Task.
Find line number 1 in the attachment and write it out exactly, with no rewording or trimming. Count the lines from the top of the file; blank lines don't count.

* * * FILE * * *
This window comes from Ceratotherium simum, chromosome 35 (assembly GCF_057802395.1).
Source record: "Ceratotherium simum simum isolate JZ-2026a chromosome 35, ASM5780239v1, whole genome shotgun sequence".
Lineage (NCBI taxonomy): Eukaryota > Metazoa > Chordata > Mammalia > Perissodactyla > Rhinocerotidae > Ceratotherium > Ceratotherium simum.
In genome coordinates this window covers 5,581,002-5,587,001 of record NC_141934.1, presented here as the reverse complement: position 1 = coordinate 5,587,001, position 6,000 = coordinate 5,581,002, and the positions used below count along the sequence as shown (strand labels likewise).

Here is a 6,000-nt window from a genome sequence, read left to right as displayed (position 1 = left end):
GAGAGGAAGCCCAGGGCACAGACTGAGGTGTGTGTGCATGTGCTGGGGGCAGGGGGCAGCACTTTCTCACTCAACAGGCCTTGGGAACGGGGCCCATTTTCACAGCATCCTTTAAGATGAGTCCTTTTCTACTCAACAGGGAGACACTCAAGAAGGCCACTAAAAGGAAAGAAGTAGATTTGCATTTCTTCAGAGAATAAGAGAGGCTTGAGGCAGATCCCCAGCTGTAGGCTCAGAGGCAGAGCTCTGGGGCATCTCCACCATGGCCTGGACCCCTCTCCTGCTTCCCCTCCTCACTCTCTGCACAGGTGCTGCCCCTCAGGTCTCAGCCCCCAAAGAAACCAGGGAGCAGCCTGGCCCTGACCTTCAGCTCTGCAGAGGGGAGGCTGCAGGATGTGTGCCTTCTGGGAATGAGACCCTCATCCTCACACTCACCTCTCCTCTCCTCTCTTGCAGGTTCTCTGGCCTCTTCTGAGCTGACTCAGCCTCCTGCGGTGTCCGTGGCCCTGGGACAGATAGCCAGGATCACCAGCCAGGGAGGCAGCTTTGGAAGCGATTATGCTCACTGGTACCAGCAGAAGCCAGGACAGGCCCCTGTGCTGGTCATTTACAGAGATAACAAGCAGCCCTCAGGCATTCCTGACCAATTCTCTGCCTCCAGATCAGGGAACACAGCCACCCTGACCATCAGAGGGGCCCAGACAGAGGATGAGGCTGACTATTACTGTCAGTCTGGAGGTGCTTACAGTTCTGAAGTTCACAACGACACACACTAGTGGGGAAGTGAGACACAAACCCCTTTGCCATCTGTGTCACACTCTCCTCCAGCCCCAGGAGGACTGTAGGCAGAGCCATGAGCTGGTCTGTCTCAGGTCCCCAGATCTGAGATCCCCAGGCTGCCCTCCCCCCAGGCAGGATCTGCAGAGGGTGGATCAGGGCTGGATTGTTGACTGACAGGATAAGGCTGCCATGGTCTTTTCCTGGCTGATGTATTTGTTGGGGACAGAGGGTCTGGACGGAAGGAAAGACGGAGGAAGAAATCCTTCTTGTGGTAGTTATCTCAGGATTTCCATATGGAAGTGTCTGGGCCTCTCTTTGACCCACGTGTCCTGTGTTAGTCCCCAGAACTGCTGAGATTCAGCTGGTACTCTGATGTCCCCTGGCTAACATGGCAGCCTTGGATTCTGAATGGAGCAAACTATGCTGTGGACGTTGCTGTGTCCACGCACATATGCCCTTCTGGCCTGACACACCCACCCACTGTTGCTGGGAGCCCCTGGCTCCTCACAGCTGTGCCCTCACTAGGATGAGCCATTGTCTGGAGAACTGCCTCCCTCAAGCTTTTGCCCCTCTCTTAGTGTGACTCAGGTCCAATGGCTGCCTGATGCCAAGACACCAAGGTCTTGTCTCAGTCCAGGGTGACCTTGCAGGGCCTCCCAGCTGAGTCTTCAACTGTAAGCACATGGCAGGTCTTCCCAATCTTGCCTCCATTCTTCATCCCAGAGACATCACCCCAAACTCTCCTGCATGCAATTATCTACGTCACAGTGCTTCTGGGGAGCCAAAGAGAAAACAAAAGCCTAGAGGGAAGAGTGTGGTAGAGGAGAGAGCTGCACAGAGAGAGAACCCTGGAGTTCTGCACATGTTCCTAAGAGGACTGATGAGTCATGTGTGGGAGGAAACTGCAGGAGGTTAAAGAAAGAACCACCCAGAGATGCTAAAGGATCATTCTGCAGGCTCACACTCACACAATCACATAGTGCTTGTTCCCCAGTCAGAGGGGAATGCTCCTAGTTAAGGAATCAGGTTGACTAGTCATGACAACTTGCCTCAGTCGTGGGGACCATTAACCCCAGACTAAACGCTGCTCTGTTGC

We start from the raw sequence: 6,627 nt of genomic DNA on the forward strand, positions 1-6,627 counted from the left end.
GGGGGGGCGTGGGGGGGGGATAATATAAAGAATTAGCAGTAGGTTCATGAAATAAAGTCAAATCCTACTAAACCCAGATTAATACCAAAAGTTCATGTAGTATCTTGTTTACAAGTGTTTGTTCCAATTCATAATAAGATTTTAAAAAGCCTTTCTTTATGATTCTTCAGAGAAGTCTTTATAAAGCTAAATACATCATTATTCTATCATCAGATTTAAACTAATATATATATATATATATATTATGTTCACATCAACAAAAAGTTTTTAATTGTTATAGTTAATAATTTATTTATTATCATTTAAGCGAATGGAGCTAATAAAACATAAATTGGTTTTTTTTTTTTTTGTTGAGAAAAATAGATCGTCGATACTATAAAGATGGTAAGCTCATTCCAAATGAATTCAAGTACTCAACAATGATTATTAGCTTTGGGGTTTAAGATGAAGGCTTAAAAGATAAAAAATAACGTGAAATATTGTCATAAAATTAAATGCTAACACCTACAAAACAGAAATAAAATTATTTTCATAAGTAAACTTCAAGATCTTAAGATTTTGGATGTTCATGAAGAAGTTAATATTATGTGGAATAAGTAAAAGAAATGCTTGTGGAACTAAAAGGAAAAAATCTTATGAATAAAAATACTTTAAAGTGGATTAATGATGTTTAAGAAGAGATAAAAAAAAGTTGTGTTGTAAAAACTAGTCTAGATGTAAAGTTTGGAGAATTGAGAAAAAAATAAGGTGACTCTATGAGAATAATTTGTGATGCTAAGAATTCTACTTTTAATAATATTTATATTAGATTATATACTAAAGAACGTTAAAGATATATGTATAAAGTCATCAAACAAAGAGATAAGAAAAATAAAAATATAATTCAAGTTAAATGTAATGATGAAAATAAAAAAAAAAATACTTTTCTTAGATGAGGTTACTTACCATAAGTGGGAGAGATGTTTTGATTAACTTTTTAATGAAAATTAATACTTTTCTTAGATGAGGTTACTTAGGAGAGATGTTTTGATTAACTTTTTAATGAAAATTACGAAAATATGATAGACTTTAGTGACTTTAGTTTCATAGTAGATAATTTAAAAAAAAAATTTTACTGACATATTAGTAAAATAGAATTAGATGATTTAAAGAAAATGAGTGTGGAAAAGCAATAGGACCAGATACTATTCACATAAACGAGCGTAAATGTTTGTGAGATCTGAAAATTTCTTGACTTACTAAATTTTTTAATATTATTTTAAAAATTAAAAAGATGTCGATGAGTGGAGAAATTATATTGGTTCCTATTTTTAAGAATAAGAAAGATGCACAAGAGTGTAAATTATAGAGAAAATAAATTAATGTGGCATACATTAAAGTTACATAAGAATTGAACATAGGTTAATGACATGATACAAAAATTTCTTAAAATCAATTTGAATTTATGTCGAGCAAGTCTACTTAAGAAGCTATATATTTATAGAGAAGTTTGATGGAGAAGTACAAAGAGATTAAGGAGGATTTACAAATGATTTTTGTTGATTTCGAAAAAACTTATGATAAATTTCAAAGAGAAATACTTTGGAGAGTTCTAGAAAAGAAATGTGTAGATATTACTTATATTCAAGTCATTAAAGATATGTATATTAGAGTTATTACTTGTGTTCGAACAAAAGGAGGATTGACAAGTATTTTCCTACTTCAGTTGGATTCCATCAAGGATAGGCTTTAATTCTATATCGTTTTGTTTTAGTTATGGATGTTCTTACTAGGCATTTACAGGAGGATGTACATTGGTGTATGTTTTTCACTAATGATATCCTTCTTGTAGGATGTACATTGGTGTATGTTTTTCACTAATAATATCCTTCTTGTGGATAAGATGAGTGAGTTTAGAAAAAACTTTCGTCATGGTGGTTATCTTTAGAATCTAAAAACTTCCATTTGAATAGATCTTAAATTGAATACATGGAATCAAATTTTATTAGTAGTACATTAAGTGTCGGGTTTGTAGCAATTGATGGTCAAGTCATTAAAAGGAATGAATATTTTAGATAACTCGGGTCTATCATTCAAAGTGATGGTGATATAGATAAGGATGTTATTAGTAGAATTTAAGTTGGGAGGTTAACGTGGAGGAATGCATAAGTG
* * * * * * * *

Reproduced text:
This window comes from Ceratotherium simum, chromosome 35 (assembly GCF_057802395.1).